I don’t think there’s any substitute for on field FRC practice with a drive team you trust and work well with (which can also only be found out on the field). Go to as many offseasons, scrimmages, and practices as you can. It’s a little late for the former, but many low team scrimmages will get you plenty of practice. Watching matches in season obsessively helps a lot, as does good communication with the scouting team. Learn how a match in FRC plays out and how long it takes drivers to do tasks or transition to offense or defense until calculating options based on time remaining is second nature.

If you can, pair with veteran drivers when learning to coach, and start building up what information you give them slowly. Start with a countdown in the last 10 seconds, and 15 second clock updates leading up to that, then add in stuff like on field conditions (in Lunacy, empty cells delivered, full hoppers, approaching robots). Stack on some directions on top of that and feel around a bit until you have a good balance and coaching style. At least, that worked for me.

I was a coach and driver in FTC and it didn’t help me as much with FRC as I’d have liked. Keep that in mind.

I’ll post more when I remember more to add.

Some suggestions:

  1. Have your coach go over all of the rules. Learn early on how penalties are earned and avoid them. Make sure you’re familiar with how to score points. Map out potential strategies for use in the game. Think about all possible scenarios that can arise on the field and come up with ways to deal with them.

  2. A huge part of coaching is communication and interaction with the robot drivers. You want the whole team to feel comfortable working together, so they should absolutely have experience working together. Have the coach and the drivers work together extensively. It will also help the drivers to get familiar with potential strategies and avoiding penalties.

  3. Don’t only talk about the strategies you want to map out, also practice them in more realistic settings:
    (a) If you have old robots, have a secondary drive team play defense on your 2010 robot for practice.
    (b) If you have other local teams, get together to practice. Then you can simulate games and practice all of your strategies. It will help your coaches and drivers, mutually benefiting all of your teams.

  4. During competitions, you are playing as part of an alliance. After practice, have your coach reflect on your team’s strengths and weaknesses. Think about what role you can play in an alliance in competition. Playing with other local teams would definitely help with this.

  5. Practice using data- do pre-competition scouting and use it to adapt your strategies and approach to coaching. This will prepare you for the scouting data you will use during competition.

  6. See if you can find veteran coaches for your drive coaches to talk to. The fundamental aspects of coaching do not vary from game to game, and having a mentor for your coaches can be really beneficial. They may learn surprising things. Asking questions like this here is a great way to start.

Good luck and have fun! I was a student coach when I was in high school, and I gained a lot from the experience. I hope it turns out to be as valuable for your students.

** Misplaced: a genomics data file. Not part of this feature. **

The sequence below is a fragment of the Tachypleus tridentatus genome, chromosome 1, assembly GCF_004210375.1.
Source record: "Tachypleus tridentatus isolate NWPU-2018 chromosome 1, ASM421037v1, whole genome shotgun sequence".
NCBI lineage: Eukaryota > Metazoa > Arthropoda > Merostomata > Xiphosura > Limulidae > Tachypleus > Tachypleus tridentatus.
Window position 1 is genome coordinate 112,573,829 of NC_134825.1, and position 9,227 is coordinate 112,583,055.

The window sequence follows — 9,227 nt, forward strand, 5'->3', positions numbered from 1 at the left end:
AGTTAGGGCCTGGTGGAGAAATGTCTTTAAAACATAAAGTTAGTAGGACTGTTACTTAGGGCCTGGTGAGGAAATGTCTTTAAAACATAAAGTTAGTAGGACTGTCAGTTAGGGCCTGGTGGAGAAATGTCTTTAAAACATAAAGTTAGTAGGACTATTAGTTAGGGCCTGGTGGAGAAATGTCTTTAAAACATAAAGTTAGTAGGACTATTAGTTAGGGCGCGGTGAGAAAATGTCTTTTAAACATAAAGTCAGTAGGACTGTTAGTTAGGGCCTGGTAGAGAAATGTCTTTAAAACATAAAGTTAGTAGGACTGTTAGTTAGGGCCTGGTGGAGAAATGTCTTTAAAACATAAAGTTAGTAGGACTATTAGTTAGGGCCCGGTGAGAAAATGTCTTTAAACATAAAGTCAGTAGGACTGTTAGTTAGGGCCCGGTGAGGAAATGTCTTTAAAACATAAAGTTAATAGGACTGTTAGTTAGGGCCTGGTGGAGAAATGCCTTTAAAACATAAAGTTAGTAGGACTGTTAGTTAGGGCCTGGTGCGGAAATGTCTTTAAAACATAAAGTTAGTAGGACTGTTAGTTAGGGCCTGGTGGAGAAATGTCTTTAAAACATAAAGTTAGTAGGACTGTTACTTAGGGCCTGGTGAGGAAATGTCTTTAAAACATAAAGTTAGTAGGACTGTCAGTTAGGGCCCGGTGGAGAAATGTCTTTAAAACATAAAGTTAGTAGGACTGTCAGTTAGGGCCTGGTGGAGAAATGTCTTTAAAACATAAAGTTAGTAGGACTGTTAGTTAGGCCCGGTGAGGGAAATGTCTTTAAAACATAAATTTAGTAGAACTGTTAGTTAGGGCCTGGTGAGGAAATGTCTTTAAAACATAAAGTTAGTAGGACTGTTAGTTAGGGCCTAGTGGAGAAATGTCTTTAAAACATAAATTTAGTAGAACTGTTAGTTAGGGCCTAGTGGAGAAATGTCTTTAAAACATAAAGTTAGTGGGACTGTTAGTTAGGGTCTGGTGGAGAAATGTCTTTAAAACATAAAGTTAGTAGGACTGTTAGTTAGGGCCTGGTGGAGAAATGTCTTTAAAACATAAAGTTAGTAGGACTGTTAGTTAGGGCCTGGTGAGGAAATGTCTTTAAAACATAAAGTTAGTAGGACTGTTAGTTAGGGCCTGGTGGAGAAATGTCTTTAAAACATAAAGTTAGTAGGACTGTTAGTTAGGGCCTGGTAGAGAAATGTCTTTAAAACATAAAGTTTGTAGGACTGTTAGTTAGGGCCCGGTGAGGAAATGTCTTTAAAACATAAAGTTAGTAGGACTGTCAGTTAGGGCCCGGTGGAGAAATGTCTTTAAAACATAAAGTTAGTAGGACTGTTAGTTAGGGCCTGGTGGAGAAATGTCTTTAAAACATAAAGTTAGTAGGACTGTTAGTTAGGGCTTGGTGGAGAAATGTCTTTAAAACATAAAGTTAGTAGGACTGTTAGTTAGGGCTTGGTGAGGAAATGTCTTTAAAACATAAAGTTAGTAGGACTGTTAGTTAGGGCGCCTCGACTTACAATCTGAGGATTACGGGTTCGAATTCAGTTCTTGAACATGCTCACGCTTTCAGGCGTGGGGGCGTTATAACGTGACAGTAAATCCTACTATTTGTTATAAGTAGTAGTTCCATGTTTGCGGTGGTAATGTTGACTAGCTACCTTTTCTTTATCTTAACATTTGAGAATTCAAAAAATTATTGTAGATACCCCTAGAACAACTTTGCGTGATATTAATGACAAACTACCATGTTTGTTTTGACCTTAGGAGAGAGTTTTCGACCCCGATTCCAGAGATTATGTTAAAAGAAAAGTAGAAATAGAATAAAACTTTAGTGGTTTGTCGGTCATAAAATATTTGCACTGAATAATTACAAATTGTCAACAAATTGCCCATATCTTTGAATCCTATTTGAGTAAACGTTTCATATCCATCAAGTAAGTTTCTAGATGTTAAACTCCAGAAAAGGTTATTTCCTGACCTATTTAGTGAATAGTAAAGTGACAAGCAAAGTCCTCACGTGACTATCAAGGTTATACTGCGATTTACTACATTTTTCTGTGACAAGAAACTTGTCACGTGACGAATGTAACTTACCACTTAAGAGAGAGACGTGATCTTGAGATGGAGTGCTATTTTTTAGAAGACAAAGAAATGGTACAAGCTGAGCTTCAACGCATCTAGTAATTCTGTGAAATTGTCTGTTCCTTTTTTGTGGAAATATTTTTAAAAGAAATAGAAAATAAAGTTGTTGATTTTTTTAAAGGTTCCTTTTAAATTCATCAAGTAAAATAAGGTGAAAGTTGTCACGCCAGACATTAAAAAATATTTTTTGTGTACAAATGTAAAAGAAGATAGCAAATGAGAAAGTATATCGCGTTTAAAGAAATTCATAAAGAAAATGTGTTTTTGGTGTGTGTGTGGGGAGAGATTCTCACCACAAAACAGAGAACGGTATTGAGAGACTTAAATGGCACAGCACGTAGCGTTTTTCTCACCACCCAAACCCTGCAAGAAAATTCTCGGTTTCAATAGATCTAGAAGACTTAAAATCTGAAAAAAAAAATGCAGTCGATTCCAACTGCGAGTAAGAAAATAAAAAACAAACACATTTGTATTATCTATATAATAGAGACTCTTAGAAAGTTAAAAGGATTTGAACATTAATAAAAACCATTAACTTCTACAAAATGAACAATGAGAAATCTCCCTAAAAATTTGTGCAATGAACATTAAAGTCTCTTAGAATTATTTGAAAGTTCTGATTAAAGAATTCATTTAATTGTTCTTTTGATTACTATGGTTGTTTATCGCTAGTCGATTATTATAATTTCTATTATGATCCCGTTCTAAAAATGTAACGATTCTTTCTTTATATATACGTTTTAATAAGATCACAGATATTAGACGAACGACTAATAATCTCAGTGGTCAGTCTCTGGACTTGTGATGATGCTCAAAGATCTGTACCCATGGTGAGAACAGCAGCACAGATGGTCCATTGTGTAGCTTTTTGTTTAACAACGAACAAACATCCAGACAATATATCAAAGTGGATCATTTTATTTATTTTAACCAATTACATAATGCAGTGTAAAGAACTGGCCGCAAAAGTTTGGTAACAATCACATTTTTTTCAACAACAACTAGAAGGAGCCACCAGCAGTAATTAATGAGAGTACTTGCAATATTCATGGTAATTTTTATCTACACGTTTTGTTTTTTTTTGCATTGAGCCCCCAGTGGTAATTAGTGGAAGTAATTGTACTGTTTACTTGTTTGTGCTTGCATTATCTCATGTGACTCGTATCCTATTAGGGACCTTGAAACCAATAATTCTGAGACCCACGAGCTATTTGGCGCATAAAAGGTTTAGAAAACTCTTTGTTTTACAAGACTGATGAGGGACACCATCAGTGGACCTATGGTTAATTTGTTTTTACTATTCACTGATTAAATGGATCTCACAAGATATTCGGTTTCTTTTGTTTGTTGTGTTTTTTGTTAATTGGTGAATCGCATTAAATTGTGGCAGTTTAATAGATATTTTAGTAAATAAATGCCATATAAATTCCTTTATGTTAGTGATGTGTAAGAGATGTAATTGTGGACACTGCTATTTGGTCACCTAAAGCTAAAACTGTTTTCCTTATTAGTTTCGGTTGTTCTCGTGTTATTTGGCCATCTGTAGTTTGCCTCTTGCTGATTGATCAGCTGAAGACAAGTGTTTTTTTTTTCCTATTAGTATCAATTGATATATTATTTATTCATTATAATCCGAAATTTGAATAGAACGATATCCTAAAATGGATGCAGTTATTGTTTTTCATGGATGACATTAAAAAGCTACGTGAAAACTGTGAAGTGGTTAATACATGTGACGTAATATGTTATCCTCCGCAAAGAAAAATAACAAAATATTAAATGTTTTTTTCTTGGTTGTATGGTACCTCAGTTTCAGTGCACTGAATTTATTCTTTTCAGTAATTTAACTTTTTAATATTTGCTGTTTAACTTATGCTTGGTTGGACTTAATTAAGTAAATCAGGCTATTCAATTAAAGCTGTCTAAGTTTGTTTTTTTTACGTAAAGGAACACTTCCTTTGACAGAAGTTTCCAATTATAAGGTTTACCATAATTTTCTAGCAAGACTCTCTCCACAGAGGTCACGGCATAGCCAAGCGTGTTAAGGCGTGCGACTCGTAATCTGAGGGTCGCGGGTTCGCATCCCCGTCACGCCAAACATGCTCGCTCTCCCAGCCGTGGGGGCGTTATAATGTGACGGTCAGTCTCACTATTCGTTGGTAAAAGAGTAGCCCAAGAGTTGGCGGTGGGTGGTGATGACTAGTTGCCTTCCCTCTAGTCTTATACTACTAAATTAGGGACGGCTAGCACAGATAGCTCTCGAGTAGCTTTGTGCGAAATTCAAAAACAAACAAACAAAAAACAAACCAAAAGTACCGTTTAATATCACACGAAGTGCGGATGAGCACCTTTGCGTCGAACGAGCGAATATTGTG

There isn’t a direct substitute for time on the field in order to develope the strategic, tactical, visual, vocal, and other codependent demands upon a coach.

However, I will highly suggest that you let the coach work with the drivers as often as possible before the event. Developing a strong rapport and communication system is absolutely critical.

Watching match footage (and other matches during the event) can be helpful for picking up strategies, tactics, and scouting purposes, but isn’t a full training in itself.

VRC, FTC, and other competitions are the closest parallel, but some aspects of the competition (namely the view and atmosphere) aren’t quite the same. They are still highly beneficial.

There really is no substitute for on field experience. A few things that will help though would be:

  1. KNOW THE RULES!!! This is very important. Read the game manual front to back at least a few times.

  2. Research team #'s. See who will be attending your regional/s. Look them up and research team past/colors/robot building styles/Drivers (very important on big #'s like 111, 1114, 148 and such where the drive team may be the same for all 4 years and have ALOT of experience)

  3. Know your robot. Memorize where every wire goes, learn at least basics about everything, even if you didn’t have a part in constructing it. This is very important when you set the robot down and see that one PWM dangling out the bottom. Know its limitations. Its frustrating for drivers to hear a coach telling them to do something impossible.

A few more tips:

  1. Be patient. If a driver messes up, he messes up. Assess the situation from that point and try to make the best of it. Driving a FRC bot can be one of the most stressful experiences in FIRST, especially with your entire team is counting on you.

  2. Dont be afraid to move around. So many FRC coaches stand behind their drive team and just concentrate on their bot. The GDC does not give us that big area just to stand in one place. Move around! Talk to the other coaches, act as a 2nd pair of eyes for your driver (especially important in big clusters of robots and big game elements (see 2007)) Announcements such as time left, or if the other alliance is in position to score big should be made to the WHOLE alliance, not just your drivers.

  3. Stop looking at your robot! This is a big tendency. Look at the field/other robots/scoring elements. Only a few quick glances should be directed to your robot to see where it is, if it is ready to score. Keep track of all the other robots/what they are doing.

  4. Talk to your human player. This was very important last year. They can act as another set of eyes too if needed.